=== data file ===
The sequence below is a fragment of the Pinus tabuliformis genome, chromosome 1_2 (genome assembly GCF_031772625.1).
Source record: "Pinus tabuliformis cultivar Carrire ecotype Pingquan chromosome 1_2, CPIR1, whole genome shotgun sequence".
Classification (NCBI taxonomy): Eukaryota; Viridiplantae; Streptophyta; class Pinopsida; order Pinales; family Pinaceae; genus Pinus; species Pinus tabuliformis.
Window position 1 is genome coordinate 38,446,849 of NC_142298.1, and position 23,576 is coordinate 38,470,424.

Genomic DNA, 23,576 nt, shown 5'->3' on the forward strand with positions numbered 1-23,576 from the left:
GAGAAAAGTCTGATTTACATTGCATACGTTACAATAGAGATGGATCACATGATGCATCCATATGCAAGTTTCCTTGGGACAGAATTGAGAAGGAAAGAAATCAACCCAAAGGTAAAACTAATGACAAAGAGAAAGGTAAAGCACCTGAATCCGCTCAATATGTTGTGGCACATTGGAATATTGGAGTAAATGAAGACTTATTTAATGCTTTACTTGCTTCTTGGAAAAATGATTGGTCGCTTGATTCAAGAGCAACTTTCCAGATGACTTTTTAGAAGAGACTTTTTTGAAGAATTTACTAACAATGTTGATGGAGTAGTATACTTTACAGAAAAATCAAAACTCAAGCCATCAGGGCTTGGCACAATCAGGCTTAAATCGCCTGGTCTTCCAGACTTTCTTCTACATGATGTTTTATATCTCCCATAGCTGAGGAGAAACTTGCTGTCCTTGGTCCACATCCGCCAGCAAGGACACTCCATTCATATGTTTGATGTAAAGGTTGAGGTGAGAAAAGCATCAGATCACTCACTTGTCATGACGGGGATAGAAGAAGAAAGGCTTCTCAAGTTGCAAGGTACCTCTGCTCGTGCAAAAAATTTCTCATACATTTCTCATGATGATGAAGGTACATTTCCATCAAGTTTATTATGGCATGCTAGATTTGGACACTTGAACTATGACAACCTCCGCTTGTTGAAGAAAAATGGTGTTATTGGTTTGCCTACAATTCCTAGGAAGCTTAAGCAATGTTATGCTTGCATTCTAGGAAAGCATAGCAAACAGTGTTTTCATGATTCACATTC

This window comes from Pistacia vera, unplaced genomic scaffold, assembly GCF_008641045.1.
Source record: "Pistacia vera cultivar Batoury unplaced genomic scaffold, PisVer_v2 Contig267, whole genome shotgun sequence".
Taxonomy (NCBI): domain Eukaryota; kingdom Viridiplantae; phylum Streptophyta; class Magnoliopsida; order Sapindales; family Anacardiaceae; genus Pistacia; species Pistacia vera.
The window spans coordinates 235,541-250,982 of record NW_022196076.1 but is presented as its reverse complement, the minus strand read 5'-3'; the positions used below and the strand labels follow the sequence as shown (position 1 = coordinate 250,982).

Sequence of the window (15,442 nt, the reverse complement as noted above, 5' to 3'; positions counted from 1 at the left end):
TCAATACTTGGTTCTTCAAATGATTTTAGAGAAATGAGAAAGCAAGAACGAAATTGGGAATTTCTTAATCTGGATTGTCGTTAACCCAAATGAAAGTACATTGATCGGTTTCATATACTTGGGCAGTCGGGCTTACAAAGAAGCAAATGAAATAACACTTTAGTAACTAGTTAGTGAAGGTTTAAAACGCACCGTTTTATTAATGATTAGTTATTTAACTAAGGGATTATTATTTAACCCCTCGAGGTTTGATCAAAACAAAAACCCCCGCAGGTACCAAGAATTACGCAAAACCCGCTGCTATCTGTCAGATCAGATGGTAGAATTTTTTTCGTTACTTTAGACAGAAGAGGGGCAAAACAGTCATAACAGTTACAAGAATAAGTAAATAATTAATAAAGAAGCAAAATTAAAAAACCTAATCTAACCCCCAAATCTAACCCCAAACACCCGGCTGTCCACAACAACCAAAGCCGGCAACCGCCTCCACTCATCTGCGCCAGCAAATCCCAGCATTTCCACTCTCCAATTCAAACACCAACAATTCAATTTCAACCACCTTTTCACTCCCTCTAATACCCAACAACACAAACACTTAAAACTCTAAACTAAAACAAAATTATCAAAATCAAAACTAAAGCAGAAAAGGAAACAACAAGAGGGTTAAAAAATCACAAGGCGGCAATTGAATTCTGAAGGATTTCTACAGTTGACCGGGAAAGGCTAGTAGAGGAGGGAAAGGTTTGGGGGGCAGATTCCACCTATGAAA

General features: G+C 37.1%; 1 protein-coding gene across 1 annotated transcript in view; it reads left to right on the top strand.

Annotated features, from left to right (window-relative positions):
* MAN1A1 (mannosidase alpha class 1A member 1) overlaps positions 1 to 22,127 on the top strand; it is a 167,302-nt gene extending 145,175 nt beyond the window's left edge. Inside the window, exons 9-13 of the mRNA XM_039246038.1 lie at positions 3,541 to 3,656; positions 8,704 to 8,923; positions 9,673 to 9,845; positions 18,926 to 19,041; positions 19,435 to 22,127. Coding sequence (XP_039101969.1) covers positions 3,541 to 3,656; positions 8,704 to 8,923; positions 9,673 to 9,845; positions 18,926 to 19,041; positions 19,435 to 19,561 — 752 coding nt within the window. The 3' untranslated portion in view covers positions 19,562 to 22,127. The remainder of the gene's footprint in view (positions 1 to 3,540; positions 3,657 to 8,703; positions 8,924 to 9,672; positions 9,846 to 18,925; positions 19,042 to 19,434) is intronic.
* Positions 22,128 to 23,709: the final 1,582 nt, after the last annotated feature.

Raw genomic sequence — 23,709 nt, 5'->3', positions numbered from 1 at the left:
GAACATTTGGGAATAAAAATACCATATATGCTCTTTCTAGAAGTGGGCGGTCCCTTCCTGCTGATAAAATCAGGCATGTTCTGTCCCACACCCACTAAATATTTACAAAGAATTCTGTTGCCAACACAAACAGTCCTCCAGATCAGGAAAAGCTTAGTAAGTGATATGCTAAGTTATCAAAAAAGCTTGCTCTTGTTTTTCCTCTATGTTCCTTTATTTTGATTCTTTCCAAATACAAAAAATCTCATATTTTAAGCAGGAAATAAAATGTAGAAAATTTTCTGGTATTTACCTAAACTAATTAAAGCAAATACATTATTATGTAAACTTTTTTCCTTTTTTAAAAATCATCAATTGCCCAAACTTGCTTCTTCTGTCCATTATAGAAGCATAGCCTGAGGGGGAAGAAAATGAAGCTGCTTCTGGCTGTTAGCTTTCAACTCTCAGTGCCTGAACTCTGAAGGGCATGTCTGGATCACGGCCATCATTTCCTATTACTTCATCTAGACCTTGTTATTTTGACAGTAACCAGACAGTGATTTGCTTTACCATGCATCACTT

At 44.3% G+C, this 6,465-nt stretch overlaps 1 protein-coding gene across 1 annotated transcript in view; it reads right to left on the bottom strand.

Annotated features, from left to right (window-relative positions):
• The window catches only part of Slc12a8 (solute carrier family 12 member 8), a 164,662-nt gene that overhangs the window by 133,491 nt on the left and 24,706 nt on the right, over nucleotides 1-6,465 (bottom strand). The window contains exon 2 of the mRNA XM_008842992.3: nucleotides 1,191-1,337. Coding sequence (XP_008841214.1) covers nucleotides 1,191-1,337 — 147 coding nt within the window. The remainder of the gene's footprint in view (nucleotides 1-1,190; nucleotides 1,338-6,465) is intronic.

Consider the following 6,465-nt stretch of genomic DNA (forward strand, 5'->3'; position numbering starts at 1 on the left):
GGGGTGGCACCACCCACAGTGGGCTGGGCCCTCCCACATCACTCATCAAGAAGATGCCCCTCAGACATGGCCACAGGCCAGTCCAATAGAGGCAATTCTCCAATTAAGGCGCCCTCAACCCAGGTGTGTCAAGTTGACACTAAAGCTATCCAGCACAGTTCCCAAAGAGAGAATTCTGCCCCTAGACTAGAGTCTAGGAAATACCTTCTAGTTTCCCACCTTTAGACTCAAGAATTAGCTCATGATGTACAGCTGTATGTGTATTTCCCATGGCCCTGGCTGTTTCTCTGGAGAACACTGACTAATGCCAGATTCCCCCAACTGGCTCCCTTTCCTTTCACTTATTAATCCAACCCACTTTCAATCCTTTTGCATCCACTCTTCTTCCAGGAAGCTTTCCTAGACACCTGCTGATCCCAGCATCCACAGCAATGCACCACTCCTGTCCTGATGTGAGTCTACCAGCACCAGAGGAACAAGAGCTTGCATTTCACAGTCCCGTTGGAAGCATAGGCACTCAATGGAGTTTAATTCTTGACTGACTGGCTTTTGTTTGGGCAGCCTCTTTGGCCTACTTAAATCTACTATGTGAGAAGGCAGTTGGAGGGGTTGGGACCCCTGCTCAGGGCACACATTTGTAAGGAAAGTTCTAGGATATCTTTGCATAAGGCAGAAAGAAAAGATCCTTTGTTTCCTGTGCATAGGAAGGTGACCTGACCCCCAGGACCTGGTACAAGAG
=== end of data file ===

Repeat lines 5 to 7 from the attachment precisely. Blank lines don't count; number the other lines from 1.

Genomic DNA, 23,576 nt, shown 5'->3' on the forward strand with positions numbered 1-23,576 from the left:
GAGAAAAGTCTGATTTACATTGCATACGTTACAATAGAGATGGATCACATGATGCATCCATATGCAAGTTTCCTTGGGACAGAATTGAGAAGGAAAGAAATCAACCCAAAGGTAAAACTAATGACAAAGAGAAAGGTAAAGCACCTGAATCCGCTCAATATGTTGTGGCACATTGGAATATTGGAGTAAATGAAGACTTATTTAATGCTTTACTTGCTTCTTGGAAAAATGATTGGTCGCTTGATTCAAGAGCAACTTTCCAGATGACTTTTTAGAAGAGACTTTTTTGAAGAATTTACTAACAATGTTGATGGAGTAGTATACTTTACAGAAAAATCAAAACTCAAGCCATCAGGGCTTGGCACAATCAGGCTTAAATCGCCTGGTCTTCCAGACTTTCTTCTACATGATGTTTTATATCTCCCATAGCTGAGGAGAAACTTGCTGTCCTTGGTCCACATCCGCCAGCAAGGACACTCCATTCATATGTTTGATGTAAAGGTTGAGGTGAGAAAAGCATCAGATCACTCACTTGTCATGACGGGGATAGAAGAAGAAAGGCTTCTCAAGTTGCAAGGTACCTCTGCTCGTGCAAAAAATTTCTCATACATTTCTCATGATGATGAAGGTACATTTCCATCAAGTTTATTATGGCATGCTAGATTTGGACACTTGAACTATGACAACCTCCGCTTGTTGAAGAAAAATGGTGTTATTGGTTTGCCTACAATTCCTAGGAAGCTTAAGCAATGTTATGCTTGCATTCTAGGAAAGCATAGCAAACAGTGTTTTCATGATTCACATTC

This window comes from Pistacia vera, unplaced genomic scaffold, assembly GCF_008641045.1.